I tend to have a pretty short attention span at history museums, unless they are one of two thing: interactive, or disturbing. The Mütter Museum, a museum of medical history, is definitely the latter, and so it's thankfully not the former. You would not want to interact with the kind of twisted things they've got on display, but they sure are fun to look at.

The Mütter is a museum inside of the College of Physicians of Philadelphia, and it's claim to fame is a very large, cabinet-style display of "beautifully" preserved body parts, medical rarities, and horrifying instruments of torture medical tools.  The museum's goal is to help us understand our bodies and the history of medical diagnosis; they also seem to aim to teach us how terrifying bodies can be, and to make us want to throw up a little. They accomplish all of their goals.

The Hyrtl Skull Collection
George Widman, 2009, for the Mütter Museum of The College of Physicians of Philadelphia

The Mütter began as a donation in 1858 from  Dr. Thomas Dent Mütter, a man who was very interested in furthering medical education, and thus left the college his large collection of horrible, atrocious things. You know, for education. If you're one of those people who falls into YouTube medical video rabbit holes, you are going to love it here.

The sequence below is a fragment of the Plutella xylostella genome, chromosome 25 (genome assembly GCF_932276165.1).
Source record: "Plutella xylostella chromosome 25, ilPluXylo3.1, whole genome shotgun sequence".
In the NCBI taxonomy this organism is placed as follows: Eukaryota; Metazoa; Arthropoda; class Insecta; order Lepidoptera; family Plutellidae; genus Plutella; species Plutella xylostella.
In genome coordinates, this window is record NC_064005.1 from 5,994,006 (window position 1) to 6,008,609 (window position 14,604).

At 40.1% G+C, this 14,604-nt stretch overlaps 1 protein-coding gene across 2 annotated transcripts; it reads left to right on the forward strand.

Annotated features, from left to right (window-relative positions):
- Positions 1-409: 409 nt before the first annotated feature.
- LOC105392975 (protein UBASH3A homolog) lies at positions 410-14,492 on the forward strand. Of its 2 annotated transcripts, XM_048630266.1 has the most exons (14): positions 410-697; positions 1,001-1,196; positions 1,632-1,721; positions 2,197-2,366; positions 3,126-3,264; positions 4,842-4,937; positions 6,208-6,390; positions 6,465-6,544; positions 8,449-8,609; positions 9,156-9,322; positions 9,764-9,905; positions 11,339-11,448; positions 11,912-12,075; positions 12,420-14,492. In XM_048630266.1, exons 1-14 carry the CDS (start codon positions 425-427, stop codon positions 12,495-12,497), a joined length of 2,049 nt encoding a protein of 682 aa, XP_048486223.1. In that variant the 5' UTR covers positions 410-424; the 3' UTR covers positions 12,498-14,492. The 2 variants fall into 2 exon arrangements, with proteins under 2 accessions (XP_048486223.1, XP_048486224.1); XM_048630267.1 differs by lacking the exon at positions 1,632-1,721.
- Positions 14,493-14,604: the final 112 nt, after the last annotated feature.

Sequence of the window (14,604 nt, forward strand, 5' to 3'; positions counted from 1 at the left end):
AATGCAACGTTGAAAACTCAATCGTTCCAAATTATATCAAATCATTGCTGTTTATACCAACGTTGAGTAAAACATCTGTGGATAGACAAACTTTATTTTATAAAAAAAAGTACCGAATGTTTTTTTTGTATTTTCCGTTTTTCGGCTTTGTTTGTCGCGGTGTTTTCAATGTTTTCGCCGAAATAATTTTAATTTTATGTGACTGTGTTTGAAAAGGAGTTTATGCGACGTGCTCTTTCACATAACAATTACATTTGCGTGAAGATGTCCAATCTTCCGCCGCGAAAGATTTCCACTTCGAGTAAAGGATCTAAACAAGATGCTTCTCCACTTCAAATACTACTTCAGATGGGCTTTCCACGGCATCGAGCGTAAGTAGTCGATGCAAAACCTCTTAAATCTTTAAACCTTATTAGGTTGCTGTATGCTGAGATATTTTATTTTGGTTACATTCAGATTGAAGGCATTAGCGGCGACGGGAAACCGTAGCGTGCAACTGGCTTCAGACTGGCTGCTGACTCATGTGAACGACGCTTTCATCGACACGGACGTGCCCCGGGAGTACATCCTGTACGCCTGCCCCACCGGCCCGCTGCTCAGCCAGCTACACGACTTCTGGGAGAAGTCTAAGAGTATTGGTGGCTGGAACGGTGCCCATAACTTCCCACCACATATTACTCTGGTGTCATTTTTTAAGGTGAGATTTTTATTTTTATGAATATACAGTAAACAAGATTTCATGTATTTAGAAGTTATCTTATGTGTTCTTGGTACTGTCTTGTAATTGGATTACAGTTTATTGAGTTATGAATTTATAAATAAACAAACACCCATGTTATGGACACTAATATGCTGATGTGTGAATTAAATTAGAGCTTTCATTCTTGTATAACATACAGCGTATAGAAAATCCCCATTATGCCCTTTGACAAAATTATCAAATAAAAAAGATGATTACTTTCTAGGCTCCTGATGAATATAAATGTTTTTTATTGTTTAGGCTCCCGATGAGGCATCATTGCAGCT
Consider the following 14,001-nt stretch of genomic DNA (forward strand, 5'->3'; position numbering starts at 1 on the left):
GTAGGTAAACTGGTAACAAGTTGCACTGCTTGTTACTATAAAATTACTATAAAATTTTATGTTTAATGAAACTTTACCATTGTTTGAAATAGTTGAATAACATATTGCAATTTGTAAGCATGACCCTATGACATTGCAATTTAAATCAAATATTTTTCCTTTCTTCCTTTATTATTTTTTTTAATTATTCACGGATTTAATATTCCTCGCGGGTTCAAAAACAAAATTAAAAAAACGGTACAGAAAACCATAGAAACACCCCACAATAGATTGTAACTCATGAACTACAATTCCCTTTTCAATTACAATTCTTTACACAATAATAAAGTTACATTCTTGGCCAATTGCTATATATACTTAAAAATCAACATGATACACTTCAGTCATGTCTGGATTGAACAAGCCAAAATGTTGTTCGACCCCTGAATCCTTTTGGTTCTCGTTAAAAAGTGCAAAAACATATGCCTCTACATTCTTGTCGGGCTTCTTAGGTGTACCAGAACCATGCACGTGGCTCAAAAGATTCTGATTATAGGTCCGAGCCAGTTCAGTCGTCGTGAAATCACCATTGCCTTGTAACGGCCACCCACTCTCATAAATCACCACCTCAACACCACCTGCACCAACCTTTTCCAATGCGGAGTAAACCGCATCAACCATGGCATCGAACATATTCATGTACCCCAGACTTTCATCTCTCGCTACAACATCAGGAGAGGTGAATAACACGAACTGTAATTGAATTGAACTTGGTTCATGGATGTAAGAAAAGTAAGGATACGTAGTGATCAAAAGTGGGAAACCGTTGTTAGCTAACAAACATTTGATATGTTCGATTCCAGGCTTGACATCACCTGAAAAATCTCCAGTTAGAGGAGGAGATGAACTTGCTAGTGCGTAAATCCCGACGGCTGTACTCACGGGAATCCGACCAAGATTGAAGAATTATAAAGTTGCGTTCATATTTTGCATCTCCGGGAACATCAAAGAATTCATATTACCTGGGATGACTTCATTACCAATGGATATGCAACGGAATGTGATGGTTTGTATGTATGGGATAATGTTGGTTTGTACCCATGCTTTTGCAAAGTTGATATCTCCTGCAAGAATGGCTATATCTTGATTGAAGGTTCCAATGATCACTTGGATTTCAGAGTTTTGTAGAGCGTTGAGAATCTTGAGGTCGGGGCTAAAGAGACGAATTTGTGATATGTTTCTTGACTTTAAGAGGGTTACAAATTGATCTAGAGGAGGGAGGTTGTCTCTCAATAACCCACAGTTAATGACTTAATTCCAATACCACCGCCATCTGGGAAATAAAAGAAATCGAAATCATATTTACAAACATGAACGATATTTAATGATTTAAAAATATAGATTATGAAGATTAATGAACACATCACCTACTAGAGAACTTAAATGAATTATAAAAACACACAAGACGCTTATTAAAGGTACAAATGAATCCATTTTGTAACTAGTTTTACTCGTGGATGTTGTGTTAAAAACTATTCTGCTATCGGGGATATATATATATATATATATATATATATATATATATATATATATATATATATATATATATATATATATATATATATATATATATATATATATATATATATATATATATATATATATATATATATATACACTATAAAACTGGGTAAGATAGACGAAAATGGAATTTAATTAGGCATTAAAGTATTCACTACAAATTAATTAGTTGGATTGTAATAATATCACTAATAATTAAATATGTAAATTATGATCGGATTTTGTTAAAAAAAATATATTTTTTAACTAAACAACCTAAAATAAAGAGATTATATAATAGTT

Compare and Contrast: Giant, Dwarf and Average Skeletons
George Widman, 2009, for the Mütter Museum of The College of Physicians of Philadelphia

The museum features a gift shop, of course, so if you're in the market for say, a jar of skin, a 70 lb. ovarian cyst, a cookie cutter in the shape of conjoined twins, or some soap that looks like a corpse, make sure to stop in on your way back from being violently ill in the bathroom. I'm really sellin' it to you, aren't I? Was the puking the clincher?

The Main Gallery of Philadelphia's Mütter Museum
George Widman, 2009, for the Mütter Museum of The College of Physicians of Philadelphia